Based on the available date, the magnesium dose should be 2 gm IV over 15 minutes. Repeat boluses or continuous infusions were used in some trials and may be considered. To keep intracellular magnesium levels higher, infusions are theoretically necessary. But, it may not be logistically feasible to maintain a continuous magnesium infusion in the ED, especially considering there is not much available supporting data.

Adverse Effects

The primary adverse effects of IV magnesium administration across the trials were flushing and slight hypotension. All reactions were mild and self-limiting.

Magnesium Deficiency

Hypomagnesemia is often found in patients with rapid AF, but data is conflicting on whether the magnesium level matters.11,12 One study found no difference in magnesium’s effect on heart rate between magnesium deficient and non-deficient patients with rapid AF.

Chronic Atrial Fibrillation

Magnesium does not seem to have an effect on heart rate in patients with chronic AF.13

Bottom Line

Magnesium seems to be safe and moderately effective for reducing heart rate in rapid AF. Even in the studies where magnesium was less effective than an active comparator, it still demonstrated some reduction in HR. Therefore, it seems reasonable to consider administering magnesium 2 gm IV as an adjunctive therapy while you are choosing between a calcium channel blocker or beta blocker as the primary rate-control agent. In some cases, you may find magnesium is enough to achieve lenient HR goals (ie, < 110 bpm). Monitor HR and BP appropriately.

Photo

1.
January C, Wann L, Alpert J, et al. 2014 AHA/ACC/HRS guideline for the management of patients with atrial fibrillation: a report of the American College of Cardiology/American Heart Association Task Force on Practice Guidelines and the Heart Rhythm Society. J Am Coll Cardiol. 2014;64(21):e1-76. [PubMed]
2.
Ho K, Sheridan D, Paterson T. Use of intravenous magnesium to treat acute onset atrial fibrillation: a meta-analysis. Heart. 2007;93(11):1433-1440. [PubMed]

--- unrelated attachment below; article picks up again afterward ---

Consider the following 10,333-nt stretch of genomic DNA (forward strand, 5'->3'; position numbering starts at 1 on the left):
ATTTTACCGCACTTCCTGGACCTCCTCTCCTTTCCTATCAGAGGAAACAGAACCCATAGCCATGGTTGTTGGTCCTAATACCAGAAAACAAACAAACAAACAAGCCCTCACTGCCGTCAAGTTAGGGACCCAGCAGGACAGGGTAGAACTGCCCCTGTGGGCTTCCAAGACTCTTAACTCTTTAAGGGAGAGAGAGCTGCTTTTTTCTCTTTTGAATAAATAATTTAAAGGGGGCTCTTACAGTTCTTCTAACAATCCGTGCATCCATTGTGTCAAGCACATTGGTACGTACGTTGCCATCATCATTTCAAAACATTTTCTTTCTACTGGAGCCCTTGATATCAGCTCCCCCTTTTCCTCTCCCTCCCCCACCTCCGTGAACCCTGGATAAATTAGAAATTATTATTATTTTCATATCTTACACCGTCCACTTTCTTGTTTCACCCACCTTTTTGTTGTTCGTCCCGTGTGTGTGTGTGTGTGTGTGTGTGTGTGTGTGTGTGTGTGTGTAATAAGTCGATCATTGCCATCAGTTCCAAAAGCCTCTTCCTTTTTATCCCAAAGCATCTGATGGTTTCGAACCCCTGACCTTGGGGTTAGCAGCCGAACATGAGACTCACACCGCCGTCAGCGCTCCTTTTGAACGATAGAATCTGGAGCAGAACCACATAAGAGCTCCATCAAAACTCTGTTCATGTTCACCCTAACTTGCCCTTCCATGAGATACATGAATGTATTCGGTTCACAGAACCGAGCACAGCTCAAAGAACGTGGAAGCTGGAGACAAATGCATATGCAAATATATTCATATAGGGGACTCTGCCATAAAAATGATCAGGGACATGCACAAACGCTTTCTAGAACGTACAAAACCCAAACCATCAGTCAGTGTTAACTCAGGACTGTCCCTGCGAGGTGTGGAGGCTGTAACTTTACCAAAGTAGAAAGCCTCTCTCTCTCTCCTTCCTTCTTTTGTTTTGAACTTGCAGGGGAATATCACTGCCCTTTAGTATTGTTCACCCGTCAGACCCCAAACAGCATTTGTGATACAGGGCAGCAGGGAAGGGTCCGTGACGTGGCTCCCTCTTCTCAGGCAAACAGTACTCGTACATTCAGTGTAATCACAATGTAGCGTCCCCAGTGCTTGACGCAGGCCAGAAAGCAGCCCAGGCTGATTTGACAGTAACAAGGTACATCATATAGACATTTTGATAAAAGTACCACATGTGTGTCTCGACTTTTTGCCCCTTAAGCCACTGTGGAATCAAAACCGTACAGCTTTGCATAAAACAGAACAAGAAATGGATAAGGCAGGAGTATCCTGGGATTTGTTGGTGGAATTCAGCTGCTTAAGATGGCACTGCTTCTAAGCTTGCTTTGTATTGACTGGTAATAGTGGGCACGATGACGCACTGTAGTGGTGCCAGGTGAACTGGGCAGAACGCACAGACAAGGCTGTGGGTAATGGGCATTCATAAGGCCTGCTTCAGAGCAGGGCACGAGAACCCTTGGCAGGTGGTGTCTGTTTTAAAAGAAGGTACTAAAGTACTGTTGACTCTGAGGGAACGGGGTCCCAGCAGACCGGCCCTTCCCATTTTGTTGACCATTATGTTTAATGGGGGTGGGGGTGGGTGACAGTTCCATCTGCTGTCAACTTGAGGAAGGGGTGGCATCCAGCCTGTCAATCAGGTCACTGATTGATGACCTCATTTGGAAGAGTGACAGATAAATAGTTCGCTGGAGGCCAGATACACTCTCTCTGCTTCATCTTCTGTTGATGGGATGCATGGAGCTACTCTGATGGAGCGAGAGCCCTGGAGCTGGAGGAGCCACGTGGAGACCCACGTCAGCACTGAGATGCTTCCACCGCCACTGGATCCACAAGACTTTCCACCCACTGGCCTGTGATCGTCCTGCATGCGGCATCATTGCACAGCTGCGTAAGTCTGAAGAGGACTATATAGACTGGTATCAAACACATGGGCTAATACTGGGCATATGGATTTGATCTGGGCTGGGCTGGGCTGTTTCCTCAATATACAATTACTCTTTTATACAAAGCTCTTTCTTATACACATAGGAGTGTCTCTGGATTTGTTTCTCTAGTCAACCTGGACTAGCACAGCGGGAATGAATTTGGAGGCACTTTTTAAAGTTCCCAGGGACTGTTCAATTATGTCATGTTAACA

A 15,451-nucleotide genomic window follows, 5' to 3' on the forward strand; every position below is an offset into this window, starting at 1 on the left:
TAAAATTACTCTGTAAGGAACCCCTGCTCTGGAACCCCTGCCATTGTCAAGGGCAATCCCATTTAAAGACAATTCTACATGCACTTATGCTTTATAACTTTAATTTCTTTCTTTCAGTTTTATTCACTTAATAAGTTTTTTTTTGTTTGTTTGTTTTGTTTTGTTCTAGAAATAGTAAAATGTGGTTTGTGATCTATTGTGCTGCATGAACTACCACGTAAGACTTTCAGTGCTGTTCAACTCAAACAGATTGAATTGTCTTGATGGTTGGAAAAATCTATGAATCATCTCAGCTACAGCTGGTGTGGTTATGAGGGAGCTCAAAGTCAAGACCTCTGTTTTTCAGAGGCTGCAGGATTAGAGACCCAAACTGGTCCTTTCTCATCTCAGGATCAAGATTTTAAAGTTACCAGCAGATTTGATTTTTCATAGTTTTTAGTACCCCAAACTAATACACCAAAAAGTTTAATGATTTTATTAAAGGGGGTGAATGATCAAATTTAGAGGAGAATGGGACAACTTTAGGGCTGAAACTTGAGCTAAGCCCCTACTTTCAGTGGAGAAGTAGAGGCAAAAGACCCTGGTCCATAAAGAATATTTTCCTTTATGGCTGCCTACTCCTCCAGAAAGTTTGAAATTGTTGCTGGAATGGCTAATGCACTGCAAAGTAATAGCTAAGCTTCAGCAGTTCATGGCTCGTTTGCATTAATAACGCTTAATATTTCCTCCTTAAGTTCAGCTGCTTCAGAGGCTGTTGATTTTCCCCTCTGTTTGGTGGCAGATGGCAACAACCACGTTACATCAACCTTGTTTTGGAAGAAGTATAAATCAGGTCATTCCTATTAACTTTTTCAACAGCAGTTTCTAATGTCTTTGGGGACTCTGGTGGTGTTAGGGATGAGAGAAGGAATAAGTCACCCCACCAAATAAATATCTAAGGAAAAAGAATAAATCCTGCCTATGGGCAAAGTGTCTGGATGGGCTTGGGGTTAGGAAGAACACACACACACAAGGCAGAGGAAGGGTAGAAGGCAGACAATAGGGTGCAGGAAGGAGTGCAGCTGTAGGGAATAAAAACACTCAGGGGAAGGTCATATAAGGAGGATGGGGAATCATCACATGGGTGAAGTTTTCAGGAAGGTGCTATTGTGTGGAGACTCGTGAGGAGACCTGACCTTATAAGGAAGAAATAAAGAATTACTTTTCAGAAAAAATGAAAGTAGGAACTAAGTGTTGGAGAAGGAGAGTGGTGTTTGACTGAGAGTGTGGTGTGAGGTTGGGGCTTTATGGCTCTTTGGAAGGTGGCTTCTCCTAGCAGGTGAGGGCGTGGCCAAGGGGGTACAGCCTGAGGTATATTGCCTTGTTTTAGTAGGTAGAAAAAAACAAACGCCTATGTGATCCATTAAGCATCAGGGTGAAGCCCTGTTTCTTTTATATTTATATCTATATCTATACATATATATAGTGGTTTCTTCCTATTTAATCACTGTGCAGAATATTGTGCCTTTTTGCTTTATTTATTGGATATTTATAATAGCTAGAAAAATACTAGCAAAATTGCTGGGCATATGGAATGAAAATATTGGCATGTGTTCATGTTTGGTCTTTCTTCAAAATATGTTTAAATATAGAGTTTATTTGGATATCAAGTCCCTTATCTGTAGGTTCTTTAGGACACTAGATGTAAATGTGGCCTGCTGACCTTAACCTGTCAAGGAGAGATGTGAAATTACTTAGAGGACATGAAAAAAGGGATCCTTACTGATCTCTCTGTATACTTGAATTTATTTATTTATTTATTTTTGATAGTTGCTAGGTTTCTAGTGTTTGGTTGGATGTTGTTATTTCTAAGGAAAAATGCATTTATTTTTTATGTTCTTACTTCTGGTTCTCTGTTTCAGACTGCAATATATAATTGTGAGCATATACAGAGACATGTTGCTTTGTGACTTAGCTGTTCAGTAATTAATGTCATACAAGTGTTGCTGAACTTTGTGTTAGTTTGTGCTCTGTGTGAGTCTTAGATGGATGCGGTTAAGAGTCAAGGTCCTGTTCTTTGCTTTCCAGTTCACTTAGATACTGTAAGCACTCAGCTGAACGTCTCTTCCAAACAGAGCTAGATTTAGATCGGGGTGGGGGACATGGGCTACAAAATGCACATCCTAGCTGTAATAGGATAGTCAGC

3.
Onalan O, Crystal E, Daoulah A, Lau C, Crystal A, Lashevsky I. Meta-analysis of magnesium therapy for the acute management of rapid atrial fibrillation. Am J Cardiol. 2007;99(12):1726-1732. [PubMed]
4.
Nair G, Morillo C. Magnesium in the acute management of atrial fibrillation: noise or music? Pol Arch Med Wewn. 2007;117(10):446-447. [PubMed]
5.
Chiladakis J, Stathopoulos C, Davlouros P, Manolis A. Intravenous magnesium sulfate versus diltiazem in paroxysmal atrial fibrillation. Int J Cardiol. 2001;79(2-3):287-291. [PubMed]
6.
Davey M, Teubner D. A randomized controlled trial of magnesium sulfate, in addition to usual care, for rate control in atrial fibrillation. Ann Emerg Med. 2005;45(4):347-353. [PubMed]
7.
Joshi P, Deshmukh P, Salkar R. Efficacy of intravenous magnesium sulphate in supraventricular tachyarrhythmias. J Assoc Physicians India. 1995;43(8):529-531. [PubMed]
8.
Hays J, Gilman J, Rubal B. Effect of magnesium sulfate on ventricular rate control in atrial fibrillation. Ann Emerg Med. 1994;24(1):61-64. [PubMed]
9.
Gullestad L, Birkeland K, Mølstad P, Høyer M, Vanberg P, Kjekshus J. The effect of magnesium versus verapamil on supraventricular arrhythmias. Clin Cardiol. 1993;16(5):429-434. [PubMed]
10.
Chu K, Evans R, Emerson G, Greenslade J, Brown A. Magnesium sulfate versus placebo for paroxysmal atrial fibrillation: a randomized clinical trial. Acad Emerg Med. 2009;16(4):295-300. [PubMed]
11.
Singh R, Manmohan M, Dube K, Singh V. Serum magnesium concentrations in atrial fibrillation. Acta Cardiol. 1976;31(3):221-226. [PubMed]
12.
Eray O, Akça S, Pekdemir M, Eray E, Cete Y, Oktay C. Magnesium efficacy in magnesium deficient and nondeficient patients with rapid ventricular response atrial fibrillation. Eur J Emerg Med. 2000;7(4):287-290. [PubMed]
13.
Frick M, Ostergren J, Rosenqvist M. Effect of intravenous magnesium on heart rate and heart rate variability in patients with chronic atrial fibrillation. Am J Cardiol. 1999;84(1):104-108, A9. [PubMed]
Bryan D. Hayes, PharmD, FAACT, FASHP

Bryan D. Hayes, PharmD, FAACT, FASHP

Chief Science Officer, ALiEM
Creator and Lead Editor, CAPSULES series, ALiEMU
Clinical Pharmacist, EM and Toxicology, MGH
Assistant Professor of EM, Harvard Medical School
Bryan D. Hayes, PharmD, FAACT, FASHP